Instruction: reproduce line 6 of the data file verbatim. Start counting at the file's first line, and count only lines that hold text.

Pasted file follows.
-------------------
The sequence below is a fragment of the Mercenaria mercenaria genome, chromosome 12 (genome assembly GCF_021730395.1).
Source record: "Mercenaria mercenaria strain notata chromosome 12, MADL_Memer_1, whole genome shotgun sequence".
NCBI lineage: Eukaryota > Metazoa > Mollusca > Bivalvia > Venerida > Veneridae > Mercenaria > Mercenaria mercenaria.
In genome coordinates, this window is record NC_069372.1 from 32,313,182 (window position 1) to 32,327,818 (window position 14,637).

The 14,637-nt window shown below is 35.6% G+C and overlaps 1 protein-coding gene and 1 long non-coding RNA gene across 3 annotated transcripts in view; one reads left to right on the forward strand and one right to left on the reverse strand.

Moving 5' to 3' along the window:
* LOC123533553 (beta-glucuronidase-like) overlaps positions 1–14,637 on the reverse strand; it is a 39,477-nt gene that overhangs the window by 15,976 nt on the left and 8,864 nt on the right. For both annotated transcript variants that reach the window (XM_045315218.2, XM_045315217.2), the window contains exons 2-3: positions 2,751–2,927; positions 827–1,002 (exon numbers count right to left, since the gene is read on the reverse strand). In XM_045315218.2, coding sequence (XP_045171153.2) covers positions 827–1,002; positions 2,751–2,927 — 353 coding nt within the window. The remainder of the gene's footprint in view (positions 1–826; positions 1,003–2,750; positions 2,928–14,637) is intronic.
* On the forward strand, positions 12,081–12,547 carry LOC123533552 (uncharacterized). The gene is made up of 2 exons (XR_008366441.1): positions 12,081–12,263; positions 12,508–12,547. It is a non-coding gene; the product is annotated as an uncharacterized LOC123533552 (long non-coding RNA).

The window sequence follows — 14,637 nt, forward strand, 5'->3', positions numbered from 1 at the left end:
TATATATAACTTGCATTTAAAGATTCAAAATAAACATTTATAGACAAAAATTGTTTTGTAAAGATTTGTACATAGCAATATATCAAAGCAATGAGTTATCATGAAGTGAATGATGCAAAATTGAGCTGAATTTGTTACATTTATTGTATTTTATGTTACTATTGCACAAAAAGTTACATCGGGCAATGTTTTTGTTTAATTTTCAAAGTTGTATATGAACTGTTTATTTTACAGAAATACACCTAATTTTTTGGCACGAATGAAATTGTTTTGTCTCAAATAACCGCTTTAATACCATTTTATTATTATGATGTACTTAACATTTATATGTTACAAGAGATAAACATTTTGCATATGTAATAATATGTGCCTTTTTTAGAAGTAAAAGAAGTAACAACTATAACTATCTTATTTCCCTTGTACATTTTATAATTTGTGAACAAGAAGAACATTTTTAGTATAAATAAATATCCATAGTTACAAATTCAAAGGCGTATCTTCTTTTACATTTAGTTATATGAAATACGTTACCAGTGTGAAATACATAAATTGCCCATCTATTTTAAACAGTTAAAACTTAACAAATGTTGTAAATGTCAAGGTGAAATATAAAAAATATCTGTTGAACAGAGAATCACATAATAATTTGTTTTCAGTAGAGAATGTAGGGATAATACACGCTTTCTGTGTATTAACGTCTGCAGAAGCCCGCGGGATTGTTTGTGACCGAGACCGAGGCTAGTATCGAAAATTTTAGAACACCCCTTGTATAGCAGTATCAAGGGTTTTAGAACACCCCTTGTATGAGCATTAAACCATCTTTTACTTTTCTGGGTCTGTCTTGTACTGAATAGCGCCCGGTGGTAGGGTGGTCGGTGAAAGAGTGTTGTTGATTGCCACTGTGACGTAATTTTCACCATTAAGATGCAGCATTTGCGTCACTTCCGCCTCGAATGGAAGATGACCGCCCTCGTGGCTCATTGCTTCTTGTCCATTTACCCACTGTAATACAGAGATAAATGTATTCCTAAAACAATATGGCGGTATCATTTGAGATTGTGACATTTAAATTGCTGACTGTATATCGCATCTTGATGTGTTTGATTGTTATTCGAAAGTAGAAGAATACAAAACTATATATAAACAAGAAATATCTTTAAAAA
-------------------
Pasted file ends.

Moving 5' to 3' along the window: